Macbridea – Birds-in-a-Nest

The Back Story

A delightful plant to encounter in Apalachicola’s Pine Flatwoods, the lovely and unmistakable Macbridea alba is sometimes called White Birds-in-a-Nest.  This wouldn’t be an everyday encounter, rather an infrequent event to celebrate.  The Gulf Coast Macbridea is a rare endemic, reported only from 4 counties (Bay, Gulf, Liberty, and Franklin) here in the Apalachicola region. It’s not simply rare geographically, considered Endangered, here in Florida, but rare taxonomically.  

The 1860 publication of Macbridea alba by Chapman

Few plants in our flora that have been known for over one and a half centuries can be listed without synonyms.  A. W. Chapman described Macbridea alba in the second edition (1860) of his Flora, and not a single taxonomist seems to have disagreed, in over 8 score years. That’s noteworthy, like a town that has only one Baptist church.

What’s so remarkable about Macbridea is that there seem to be only two species in the genus, our M. alba and the somewhat more widespread Atlantic Coast Macbridea caroliniana, which was discovered, earlier, and published twice before Chapman recognized the Apalachicola species.  The slightly more complex history involves Thomas Nuttall, who worked in Philadelphia and published his landmark Genera of North American Plants in 1818, who corresponded with the very well-connected Stephen Elliott of Charleston, SC.  On page 36 in Vol 2 of Genera, Nuttall included Elliott’s description of Macbridea pulchra, thus publishing the genus and species simultaneously.  Nuttall’s entry was succinct, including nothing about Elliott’s reasoning for the name choice.  

However, he gave us a bit of information that helps explain the name by which we call this plant today – Macbridea caroliniana.  Reading the Nuttall entry, he cites Thymbra caroliniana, Walter, p. 162 as synonymous to Elliott’s plant – clueing us into the fact that Walter had recognized the same plant earlier, in his 1788 Flora, tucking his find into the Mediterranean genus Thymbra.  The fallout, of course, is that Walter’s specific epithet takes priority, supplanting Elliott’s epithet pulchra – a term botanist use to tell us a plant is ‘beautiful’.  The name for this plant, then, becomes Macbridea caroliniana (Walter) S. F. Blake.  But that didn’t happen until 1915; Chapman, when publishing Macbridea alba in 1860, also cited the Carolina plant as Elliott’s Macbridea pulchra – 45 years before Blake’s clarifying article. But Stephen Blake, lauded for his expertise in historical taxonomic issues, had slogged through the muddle of Walter’s herbarium, held at the British Museum, which he describes as “occupying 117 pages in a large volume.”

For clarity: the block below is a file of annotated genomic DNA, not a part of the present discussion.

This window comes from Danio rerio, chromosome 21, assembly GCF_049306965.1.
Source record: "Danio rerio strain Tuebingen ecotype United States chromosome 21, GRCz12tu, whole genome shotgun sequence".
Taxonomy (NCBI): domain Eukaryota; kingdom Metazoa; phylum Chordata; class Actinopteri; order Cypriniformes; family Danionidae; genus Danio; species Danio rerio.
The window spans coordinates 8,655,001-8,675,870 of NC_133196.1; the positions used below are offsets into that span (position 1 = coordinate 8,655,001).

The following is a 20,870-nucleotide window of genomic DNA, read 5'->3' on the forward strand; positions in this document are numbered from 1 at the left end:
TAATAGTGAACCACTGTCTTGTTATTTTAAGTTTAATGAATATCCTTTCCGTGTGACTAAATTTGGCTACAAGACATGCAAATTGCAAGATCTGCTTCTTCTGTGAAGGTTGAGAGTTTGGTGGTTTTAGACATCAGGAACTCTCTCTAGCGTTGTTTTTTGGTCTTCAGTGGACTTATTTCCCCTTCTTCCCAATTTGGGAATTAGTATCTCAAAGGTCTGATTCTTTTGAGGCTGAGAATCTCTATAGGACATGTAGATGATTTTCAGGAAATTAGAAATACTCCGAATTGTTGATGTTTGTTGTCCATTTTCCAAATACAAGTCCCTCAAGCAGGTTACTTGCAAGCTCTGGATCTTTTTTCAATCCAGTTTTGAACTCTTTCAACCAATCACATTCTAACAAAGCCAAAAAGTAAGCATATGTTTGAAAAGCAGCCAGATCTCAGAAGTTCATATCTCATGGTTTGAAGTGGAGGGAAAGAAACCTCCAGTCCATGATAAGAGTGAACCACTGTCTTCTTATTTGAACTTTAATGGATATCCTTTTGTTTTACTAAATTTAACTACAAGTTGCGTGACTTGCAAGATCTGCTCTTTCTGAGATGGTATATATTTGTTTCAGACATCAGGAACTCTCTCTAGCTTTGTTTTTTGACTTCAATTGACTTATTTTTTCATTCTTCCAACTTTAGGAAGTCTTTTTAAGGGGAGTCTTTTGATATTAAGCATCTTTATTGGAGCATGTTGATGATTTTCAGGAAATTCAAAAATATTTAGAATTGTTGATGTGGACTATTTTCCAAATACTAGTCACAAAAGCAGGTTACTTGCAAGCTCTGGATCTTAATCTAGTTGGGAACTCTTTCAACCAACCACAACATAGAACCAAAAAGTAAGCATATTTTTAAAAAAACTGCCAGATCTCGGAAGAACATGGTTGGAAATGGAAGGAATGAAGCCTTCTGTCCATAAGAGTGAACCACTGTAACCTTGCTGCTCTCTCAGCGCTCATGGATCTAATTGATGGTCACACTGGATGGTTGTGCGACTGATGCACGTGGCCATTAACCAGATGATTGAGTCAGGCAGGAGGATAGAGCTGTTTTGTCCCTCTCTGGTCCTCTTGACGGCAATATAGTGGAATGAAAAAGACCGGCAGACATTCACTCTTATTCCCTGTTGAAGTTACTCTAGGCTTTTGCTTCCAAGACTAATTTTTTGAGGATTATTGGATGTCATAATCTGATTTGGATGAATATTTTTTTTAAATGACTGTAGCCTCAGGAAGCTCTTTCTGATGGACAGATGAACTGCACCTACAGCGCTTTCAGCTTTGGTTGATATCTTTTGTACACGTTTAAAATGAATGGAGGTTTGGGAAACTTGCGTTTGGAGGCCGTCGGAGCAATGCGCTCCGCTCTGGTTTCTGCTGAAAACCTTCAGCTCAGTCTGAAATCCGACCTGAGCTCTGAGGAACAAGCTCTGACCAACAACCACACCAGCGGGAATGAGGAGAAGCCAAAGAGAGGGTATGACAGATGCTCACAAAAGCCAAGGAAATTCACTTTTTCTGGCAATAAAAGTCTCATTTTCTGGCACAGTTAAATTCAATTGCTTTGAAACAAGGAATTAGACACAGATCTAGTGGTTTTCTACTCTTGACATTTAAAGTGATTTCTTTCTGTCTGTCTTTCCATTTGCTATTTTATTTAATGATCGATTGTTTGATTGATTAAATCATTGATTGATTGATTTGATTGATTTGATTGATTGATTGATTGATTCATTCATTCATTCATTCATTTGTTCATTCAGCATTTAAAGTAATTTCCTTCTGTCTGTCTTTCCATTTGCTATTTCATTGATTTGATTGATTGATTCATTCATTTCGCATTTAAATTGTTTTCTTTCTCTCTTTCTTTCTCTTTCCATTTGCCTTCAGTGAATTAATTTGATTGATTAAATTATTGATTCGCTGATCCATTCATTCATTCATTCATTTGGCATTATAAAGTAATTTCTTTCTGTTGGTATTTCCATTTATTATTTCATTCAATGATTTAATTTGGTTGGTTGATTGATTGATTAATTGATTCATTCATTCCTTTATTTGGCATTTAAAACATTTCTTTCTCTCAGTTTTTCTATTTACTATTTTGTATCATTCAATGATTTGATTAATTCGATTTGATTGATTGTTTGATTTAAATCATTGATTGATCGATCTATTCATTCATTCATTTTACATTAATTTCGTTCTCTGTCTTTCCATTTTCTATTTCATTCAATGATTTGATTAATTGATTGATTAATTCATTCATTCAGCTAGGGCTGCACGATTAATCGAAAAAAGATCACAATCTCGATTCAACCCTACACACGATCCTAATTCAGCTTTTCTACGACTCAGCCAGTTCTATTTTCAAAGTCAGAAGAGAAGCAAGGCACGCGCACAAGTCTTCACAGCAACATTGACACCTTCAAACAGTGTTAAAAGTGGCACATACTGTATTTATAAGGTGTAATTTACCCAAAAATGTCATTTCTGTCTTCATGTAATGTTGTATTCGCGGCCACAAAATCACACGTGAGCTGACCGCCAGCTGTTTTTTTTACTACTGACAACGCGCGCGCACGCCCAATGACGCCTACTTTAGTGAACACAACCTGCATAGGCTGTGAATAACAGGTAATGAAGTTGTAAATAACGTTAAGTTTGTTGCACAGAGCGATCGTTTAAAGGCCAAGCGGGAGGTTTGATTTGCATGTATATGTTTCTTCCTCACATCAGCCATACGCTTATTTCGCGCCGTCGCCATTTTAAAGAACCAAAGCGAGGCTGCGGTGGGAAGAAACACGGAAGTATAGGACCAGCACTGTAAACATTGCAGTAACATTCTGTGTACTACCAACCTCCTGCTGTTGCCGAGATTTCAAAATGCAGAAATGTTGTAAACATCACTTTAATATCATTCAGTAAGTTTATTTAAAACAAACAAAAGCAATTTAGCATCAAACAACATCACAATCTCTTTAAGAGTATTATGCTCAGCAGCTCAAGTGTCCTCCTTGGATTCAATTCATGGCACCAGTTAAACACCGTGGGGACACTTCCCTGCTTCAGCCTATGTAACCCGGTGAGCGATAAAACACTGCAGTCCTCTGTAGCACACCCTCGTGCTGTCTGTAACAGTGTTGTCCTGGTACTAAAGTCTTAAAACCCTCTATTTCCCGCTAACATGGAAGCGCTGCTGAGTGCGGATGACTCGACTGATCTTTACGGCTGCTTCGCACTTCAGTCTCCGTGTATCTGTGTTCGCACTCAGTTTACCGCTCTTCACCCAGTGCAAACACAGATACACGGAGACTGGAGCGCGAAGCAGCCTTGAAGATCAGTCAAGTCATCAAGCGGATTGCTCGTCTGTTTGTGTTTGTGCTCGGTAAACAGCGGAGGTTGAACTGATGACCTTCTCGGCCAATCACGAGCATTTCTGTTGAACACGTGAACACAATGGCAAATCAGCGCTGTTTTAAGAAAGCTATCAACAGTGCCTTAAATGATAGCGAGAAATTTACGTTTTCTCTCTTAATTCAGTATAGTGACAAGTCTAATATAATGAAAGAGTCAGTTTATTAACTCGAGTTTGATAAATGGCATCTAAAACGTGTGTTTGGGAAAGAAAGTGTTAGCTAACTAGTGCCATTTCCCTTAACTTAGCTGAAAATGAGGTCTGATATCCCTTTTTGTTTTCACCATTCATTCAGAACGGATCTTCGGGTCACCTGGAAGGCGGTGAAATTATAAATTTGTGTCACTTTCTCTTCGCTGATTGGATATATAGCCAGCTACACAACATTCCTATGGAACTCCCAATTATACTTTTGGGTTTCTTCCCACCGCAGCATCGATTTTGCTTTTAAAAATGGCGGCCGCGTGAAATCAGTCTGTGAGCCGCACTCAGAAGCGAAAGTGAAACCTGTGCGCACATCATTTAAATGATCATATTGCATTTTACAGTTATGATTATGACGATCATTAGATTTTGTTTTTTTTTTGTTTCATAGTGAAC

Blake accepted the genus Macbridea, but neither Nuttall, nor Chapman, nor Blake ever gave us the story behind this name. We have to read introductions in both volumes of Elliott’s important Sketch to learn more. James Macbride, a young doctor and flourishing botanist, worked in the small town of Vineland, not far from Charleston, where Elliott lived. He had become a significant botanical resource for Elliott, but the good die young.  Macbride succumbed to a plague of yellow fever in 1817 (at an age of 33), leaving Elliott to “advertise” Macbride’s contributions in vol 1 of A Sketch of the Botany of South Carolina and Georgia (1821)

“I have subjoined, occasionally, to the description of the plants, observations on their medical and economical uses.  For the medical observations I have been indebted to Dr. James Macbride, a gentleman who unitizing great sagacity and talent, to extensive and accurate botanical knowledge, has made the medical properties of our plants a subject of careful investigation.  His particular object has been to ascertain what plants really possess peculiar and valuable qualities; not merely to amass without discrimination, popular receipts.  The results of his researches, I can offer with confidence to public notice.”

and to dedicate the second volume, 1824, following a list of important contributers who had perished, Elliott returned to MacBride: